Two common afflictions of holiday shopping are either being starved for ideas or feeling you have no interesting choices. While Jungle Jim’s International Market could produce pages of potential gift items that you can’t find anywhere else, we were able to narrow it down to 10.
1. Extra Special Candy Canes
You might say these are reminiscent of Harry Potter’s Every Flavor Beans. While there isn’t anything that tastes like vomit or boogers, Jungle Jim’s does sell candy canes with some highly unusual flavors, including pickle, Rotisserie chicken, bacon, coal, and clam. ($4.99 and up)
2. Exotic Jerky Treats
Along the same lines, Jungle Jim’s sells beef jerky flavored with animals that are either exotic or practically extinct. The flavors include bison, kangaroo, alligator, elk, trout, wild boar, ostrich, yak, venison and others. There are even fruit-flavored ones such as pineapple, cherry and orange. You won’t find any of these in those Jack Link Sasquatch commercials. ($3.99-$9.99)
3. Grow Your Own Christmas Tree Kits
Start with a tiny, empty dish, and after a few days, you’ll grow an action-figure sized Christmas tree in full bloom. A few of these could make nice additions to your mantelpiece. Think Chia Pet without the terrible song. ($2.99)
4. Funny Socks
Socks are an inevitable, perennial Christmas gift. Yet Jungle Jim’s sells socks with humorous, often self-referential, messages, liable to produce a better reaction than the usual comic groan. While the socks pictured here are appropriate for a family audience, Jungle Jim’s has a fairly large number of “adult” socks as well. And they really do keep your feet warm. ($6.99-$8.79)
5. Liquor Chocolates
For those of you who’ve had those gold-wrapped chocolate pears, combining candy with a sweet liqueur won’t be a new concept. However, these liquor chocolates incorporate Scotch whiskey, Irish gin, and other hard liquors. In other words, you feel it when you eat them. These are not the items to turn to for those of you who like to give the kids a little taste of alcohol at Christmas. ($4-$12.99)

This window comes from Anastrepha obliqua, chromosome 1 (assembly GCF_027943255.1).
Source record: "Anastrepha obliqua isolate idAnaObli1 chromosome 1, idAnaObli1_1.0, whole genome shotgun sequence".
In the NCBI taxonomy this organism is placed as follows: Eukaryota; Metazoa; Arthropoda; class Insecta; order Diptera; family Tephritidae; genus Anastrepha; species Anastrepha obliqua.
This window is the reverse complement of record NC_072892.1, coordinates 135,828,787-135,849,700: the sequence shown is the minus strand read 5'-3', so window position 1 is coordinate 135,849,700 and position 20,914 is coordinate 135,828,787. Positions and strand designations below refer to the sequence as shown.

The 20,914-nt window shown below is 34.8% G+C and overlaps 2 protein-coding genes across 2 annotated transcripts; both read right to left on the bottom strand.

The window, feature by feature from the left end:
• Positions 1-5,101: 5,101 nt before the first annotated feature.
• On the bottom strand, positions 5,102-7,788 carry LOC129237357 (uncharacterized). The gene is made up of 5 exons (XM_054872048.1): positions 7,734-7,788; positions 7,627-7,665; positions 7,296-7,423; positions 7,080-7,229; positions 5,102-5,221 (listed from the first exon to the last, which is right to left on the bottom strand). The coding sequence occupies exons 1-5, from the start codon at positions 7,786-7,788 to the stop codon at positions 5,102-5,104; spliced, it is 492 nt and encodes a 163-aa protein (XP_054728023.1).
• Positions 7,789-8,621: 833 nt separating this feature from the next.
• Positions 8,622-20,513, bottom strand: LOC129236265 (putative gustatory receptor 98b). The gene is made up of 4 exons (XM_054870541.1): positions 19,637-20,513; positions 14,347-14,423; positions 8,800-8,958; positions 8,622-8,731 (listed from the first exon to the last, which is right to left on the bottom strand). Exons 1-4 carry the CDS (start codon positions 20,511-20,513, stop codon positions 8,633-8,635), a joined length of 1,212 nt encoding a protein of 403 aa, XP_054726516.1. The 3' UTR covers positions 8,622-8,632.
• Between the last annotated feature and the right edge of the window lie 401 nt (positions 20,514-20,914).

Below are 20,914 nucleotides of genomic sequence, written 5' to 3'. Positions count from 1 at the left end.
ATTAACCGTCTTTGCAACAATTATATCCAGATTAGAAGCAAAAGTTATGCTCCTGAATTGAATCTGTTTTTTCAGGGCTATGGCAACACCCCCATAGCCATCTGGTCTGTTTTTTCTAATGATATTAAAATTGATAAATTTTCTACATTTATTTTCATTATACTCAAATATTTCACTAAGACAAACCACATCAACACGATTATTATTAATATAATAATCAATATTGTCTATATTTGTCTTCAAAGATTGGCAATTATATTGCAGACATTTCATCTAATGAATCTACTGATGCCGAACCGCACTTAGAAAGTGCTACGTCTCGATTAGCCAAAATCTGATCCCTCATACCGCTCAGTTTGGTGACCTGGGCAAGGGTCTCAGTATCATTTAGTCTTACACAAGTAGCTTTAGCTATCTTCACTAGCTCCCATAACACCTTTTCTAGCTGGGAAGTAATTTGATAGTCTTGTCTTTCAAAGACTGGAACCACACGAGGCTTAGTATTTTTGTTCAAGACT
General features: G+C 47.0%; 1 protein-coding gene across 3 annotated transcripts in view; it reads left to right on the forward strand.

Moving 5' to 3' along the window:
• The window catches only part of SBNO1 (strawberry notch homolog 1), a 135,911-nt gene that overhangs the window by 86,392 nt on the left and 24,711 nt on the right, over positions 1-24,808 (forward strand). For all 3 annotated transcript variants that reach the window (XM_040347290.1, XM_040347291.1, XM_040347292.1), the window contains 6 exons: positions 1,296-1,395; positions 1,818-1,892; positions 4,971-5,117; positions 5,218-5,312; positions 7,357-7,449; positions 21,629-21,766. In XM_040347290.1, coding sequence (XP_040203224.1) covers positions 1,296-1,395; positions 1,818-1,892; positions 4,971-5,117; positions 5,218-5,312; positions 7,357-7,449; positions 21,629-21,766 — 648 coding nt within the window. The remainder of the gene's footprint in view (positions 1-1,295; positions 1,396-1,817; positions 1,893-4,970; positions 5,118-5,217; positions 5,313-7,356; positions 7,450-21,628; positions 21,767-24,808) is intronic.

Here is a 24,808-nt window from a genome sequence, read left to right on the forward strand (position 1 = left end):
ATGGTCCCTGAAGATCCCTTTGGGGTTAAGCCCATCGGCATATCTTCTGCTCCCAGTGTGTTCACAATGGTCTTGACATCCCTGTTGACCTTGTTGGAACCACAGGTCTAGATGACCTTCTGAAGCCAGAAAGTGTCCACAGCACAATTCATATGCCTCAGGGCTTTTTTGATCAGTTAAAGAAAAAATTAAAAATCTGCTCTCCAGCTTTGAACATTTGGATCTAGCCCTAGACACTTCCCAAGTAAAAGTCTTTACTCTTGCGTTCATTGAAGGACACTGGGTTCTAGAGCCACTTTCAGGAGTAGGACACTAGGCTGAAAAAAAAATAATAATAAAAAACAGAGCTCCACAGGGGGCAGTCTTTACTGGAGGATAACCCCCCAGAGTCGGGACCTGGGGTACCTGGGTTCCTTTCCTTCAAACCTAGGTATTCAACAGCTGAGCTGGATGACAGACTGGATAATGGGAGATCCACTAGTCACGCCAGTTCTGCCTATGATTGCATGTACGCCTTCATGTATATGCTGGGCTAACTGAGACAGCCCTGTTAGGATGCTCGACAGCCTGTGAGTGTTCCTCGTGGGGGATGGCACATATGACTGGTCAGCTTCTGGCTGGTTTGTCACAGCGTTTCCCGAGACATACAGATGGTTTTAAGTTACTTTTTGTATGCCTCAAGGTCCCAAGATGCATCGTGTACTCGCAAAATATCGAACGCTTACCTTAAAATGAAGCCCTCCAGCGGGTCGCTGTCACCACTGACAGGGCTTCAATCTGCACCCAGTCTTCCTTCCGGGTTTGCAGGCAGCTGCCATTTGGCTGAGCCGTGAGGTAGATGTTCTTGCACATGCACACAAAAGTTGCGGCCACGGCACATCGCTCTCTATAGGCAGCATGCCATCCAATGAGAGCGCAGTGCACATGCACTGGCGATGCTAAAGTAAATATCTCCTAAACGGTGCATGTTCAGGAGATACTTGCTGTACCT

6. Kombucha Beer
Tapped (no pun intended) to be the next craft beer craze, Kombucha was originally a traditional Chinese tea loaded with health-promoting acids and probiotics. Then, someone figured out to deliver those health effects with a little buzz. The Kombucha bar at Jungle Jim’s comes in low-alcohol flavors such as Go Go Ginger, Jungle Hop Cider, and Tiki Tango. There are also higher alcohol varieties such as Unity Vibration KPA (Kombucha Pale Ale), and Unity Vibration Triple Goddess Ginger. You can try Kombucha on tap at Jungle Jim’s or fill up a growler or pint to take home. (Growlers are $5, beer fills are $16-$28).
7. White Shaved Coconut
Hailing from Thailand, this coconut contains a natural juice that cools and hydrates the body. In other words, they’re the ideal hangover cure after consuming all that Kombucha beer and liquor chocolates. ($4 for 2)
8. Kopi Luwak Coffee
Also known as “poop coffee,” this is coffee flavored by coffee cherries that have passed through the digestive tract of the palm civet, an otter-like mammal native to Southeast Asia. Despite its intestinal origins, it’s reputed to have a remarkably smooth flavor, and is highly popular despite costing $19.99 per 10 grams. If you don’t think you can consume it without thinking about where it came from, just remember you’ve been doing the same with hot dogs for years. ($14.99 and up)
Yes, it looks like lawn debris or some weird creepy-crawly. But if you unpeel it, you have a sweet/sour fruit that tastes like a skinless grape. Rambutan has reportedly grown in popularity partially because people just want to see their family and friends’ reactions when they see it. ($3.99 per pound; prices fluctuate weekly)
10. Dragon Fruit
Hailing from Vietnam, dragon fruit resembles an especially ripe and virulent cactus. Cut it open and take a bite, however, and you taste something between a kiwi and an American pear. Dragon fruit is increasingly popular due to its health effects, containing high amounts of fiber and antioxidants. ($5 per pound; prices fluctuate weekly)
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